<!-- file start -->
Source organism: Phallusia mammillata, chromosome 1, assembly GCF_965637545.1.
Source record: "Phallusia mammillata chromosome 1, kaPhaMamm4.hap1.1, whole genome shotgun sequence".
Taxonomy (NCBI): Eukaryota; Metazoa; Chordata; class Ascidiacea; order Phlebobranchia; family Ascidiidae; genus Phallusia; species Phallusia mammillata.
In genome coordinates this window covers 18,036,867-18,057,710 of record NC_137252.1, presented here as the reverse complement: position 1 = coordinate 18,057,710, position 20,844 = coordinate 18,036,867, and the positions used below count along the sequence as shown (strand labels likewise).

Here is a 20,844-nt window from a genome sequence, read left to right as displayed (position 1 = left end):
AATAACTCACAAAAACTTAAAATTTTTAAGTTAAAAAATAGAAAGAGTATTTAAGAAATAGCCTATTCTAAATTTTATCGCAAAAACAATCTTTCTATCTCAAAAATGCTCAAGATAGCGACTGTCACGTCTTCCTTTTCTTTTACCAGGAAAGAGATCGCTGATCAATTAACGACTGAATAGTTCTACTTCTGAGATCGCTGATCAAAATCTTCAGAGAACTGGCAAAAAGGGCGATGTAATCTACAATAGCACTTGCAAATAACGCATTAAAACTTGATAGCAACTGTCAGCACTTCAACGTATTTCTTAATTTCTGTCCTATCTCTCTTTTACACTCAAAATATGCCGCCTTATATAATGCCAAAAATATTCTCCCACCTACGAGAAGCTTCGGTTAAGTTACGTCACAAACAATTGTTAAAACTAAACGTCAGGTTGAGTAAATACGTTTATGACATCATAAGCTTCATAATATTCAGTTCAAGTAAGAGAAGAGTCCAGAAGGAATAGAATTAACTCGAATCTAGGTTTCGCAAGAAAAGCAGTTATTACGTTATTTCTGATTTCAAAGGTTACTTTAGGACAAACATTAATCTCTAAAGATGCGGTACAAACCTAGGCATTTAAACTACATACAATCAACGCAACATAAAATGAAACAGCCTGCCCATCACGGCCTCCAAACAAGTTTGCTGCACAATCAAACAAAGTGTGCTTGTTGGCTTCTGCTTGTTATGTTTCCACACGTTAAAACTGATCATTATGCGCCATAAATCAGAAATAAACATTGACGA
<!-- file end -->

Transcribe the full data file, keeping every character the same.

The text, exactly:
Source organism: Phallusia mammillata, chromosome 1, assembly GCF_965637545.1.
Source record: "Phallusia mammillata chromosome 1, kaPhaMamm4.hap1.1, whole genome shotgun sequence".
Taxonomy (NCBI): Eukaryota; Metazoa; Chordata; class Ascidiacea; order Phlebobranchia; family Ascidiidae; genus Phallusia; species Phallusia mammillata.
In genome coordinates this window covers 18,036,867-18,057,710 of record NC_137252.1, presented here as the reverse complement: position 1 = coordinate 18,057,710, position 20,844 = coordinate 18,036,867, and the positions used below count along the sequence as shown (strand labels likewise).

Here is a 20,844-nt window from a genome sequence, read left to right as displayed (position 1 = left end):
AATAACTCACAAAAACTTAAAATTTTTAAGTTAAAAAATAGAAAGAGTATTTAAGAAATAGCCTATTCTAAATTTTATCGCAAAAACAATCTTTCTATCTCAAAAATGCTCAAGATAGCGACTGTCACGTCTTCCTTTTCTTTTACCAGGAAAGAGATCGCTGATCAATTAACGACTGAATAGTTCTACTTCTGAGATCGCTGATCAAAATCTTCAGAGAACTGGCAAAAAGGGCGATGTAATCTACAATAGCACTTGCAAATAACGCATTAAAACTTGATAGCAACTGTCAGCACTTCAACGTATTTCTTAATTTCTGTCCTATCTCTCTTTTACACTCAAAATATGCCGCCTTATATAATGCCAAAAATATTCTCCCACCTACGAGAAGCTTCGGTTAAGTTACGTCACAAACAATTGTTAAAACTAAACGTCAGGTTGAGTAAATACGTTTATGACATCATAAGCTTCATAATATTCAGTTCAAGTAAGAGAAGAGTCCAGAAGGAATAGAATTAACTCGAATCTAGGTTTCGCAAGAAAAGCAGTTATTACGTTATTTCTGATTTCAAAGGTTACTTTAGGACAAACATTAATCTCTAAAGATGCGGTACAAACCTAGGCATTTAAACTACATACAATCAACGCAACATAAAATGAAACAGCCTGCCCATCACGGCCTCCAAACAAGTTTGCTGCACAATCAAACAAAGTGTGCTTGTTGGCTTCTGCTTGTTATGTTTCCACACGTTAAAACTGATCATTATGCGCCATAAATCAGAAATAAACATTGACGA